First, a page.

“Maggie is registered with the American Kennel Club (AKC) and weighs 56-pounds. She was already trained with public access and obedience when her present Handler/Owner received her, who complimented her earlier training with mobility needs for himself, and used Top Dog Training books, Team Work and Team Work 2, to help with her training. Her tasks include helping her Handler get off the floor and raising him from the floor. Additionally, Maggie provides her Handler with mobility assistance and relieves related anxiety pain by providing a stable platform for her Handler to lean on, for balance difficulties.

“Maggie wears a harness and her Vest has been ordered for replacement, because her old one was shredded to pieces, by eight Beagle and four Coon Hound puppies. Maggie’s Handler is presently training four Beagle canines as Therapy Service Animals that will soon be ready to go to a good home for healing assistance.

A. Michleski, Handler/Owner

“Editors Note: All schools, whether universities, colleges, public or private schools should be aware of the Federal Law under the ADA and the United States Department of Justice, especially with as many other government facilitators and ADA mediators who are available to assist. There is NO excuse for any school to discriminate against a person who requires a Service Animal for his or her health or safety.”

How to Become a Service Dog – Part II 24 January 08

Posted by turtlemom3 in Bond, Partnership, Puppy, Raising, Sponsorship, Support PAALS, Tasks, Training.
add a comment

Once a Puppy has been Sponsored and Raised, trained in basic obedience, it must learn all the special things it will need to do as a Service Dog. By this time, the Pup-o-lescent’s personality is pretty well formed, and the dog can be matched with a potential partner. The needs of that partner are determined, and the training of the dog begins in earnest.

Opening and closing drawers, doors, and cabinets. Pushing big buttons on command or in certain situations (emergency 911 button). Bracing to help someone get up out of or down into a chair. Retrieving objects from the floor, or another room. Picking up dropped objects. Going and getting someone. These tasks and more may be needed by the partner. Once the basic tasks are learned, it’s time to meet the partner!!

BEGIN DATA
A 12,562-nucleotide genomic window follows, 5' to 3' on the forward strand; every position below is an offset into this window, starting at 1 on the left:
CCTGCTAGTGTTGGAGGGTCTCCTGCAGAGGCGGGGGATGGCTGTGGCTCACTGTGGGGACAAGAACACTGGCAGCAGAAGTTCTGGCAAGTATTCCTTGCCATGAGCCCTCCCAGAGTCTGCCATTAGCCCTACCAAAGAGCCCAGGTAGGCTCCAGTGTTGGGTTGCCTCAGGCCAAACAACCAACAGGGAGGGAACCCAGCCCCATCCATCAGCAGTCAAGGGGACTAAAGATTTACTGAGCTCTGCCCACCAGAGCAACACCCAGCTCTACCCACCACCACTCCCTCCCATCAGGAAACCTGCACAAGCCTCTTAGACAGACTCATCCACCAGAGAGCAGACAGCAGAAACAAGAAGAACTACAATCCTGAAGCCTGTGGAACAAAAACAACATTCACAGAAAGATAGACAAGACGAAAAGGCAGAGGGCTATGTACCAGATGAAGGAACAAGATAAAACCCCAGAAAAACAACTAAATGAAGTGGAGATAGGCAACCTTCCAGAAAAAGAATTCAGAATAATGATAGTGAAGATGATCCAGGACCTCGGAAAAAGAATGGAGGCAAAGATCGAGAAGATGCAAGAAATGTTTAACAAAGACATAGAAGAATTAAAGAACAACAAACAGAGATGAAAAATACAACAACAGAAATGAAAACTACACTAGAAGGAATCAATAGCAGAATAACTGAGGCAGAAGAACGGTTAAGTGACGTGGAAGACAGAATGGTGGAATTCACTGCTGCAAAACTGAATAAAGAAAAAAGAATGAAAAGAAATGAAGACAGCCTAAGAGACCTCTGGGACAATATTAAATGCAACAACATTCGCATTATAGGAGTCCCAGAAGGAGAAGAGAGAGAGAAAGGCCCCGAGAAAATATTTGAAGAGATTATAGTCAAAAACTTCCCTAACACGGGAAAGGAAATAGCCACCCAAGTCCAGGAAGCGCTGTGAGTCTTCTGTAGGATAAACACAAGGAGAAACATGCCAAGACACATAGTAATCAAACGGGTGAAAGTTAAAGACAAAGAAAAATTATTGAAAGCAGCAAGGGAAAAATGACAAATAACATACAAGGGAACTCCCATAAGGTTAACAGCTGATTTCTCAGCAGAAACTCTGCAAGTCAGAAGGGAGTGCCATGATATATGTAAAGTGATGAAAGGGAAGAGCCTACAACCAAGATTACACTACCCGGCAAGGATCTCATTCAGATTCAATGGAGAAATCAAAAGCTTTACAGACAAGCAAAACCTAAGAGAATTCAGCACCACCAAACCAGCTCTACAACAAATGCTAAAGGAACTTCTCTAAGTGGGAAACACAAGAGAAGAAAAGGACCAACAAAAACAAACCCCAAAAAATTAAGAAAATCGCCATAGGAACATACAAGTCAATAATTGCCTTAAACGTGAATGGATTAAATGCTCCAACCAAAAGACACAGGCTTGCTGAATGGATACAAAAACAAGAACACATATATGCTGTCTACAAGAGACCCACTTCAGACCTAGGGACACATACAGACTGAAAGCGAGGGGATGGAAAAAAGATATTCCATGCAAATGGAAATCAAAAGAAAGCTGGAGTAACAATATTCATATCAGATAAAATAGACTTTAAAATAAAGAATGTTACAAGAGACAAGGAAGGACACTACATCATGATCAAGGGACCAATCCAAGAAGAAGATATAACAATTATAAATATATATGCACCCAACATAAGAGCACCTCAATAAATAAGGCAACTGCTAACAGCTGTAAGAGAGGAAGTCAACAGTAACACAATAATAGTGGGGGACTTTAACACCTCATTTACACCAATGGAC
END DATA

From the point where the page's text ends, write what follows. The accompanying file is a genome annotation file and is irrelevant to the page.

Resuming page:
What a day! I look forward to that day with greatly suppressed excitement!! The day I actually meet my Woof!! When we begin to train together! When we begin bonding together! When I actually feel him or her lick my face and hands and nudge my arms and sides! When we walk together and I drop my cane and he picks it up for me for the first time! Oh what a joyful day that will be!! The first time he helps me get up from a chair. The first time he opens a heavy door for me, or retrieves a dropped can at the grocery store, or carries files in a little saddle bag into an attorney’s office for me! What a day!

Becoming a Service Dog is a series of joys – the joy of puppyhood, the joy of learning new things, the joy of meeting new people and the joy of bonding with a lifetime partner the joy of having jobs to do and playtimes with the partner.

Working dog breeds MUST have jobs to do in order to be happy. So Service Dogs, being working dogs, are happiest when doing jobs and playing. We are going to have a wonderful time. We will have the jobs that have been identified ahead of time, and then we will identify jobs for the dog to do that we didn’t realize I needed done. I’m also looking forward to playing get the ball and get the frisbee with the dog. Since PAALS uses Labrador Retrievers, they are obsessive about chasing balls and frisbees and truly enjoy playing chase and retrieve – after all, they are “Retrievers!” I can sit on the back porch and toss the frisbee or the ball. If I get to the point I can’t throw anymore, we can get a ball thrower machine, or the grandchildren can throw balls for me.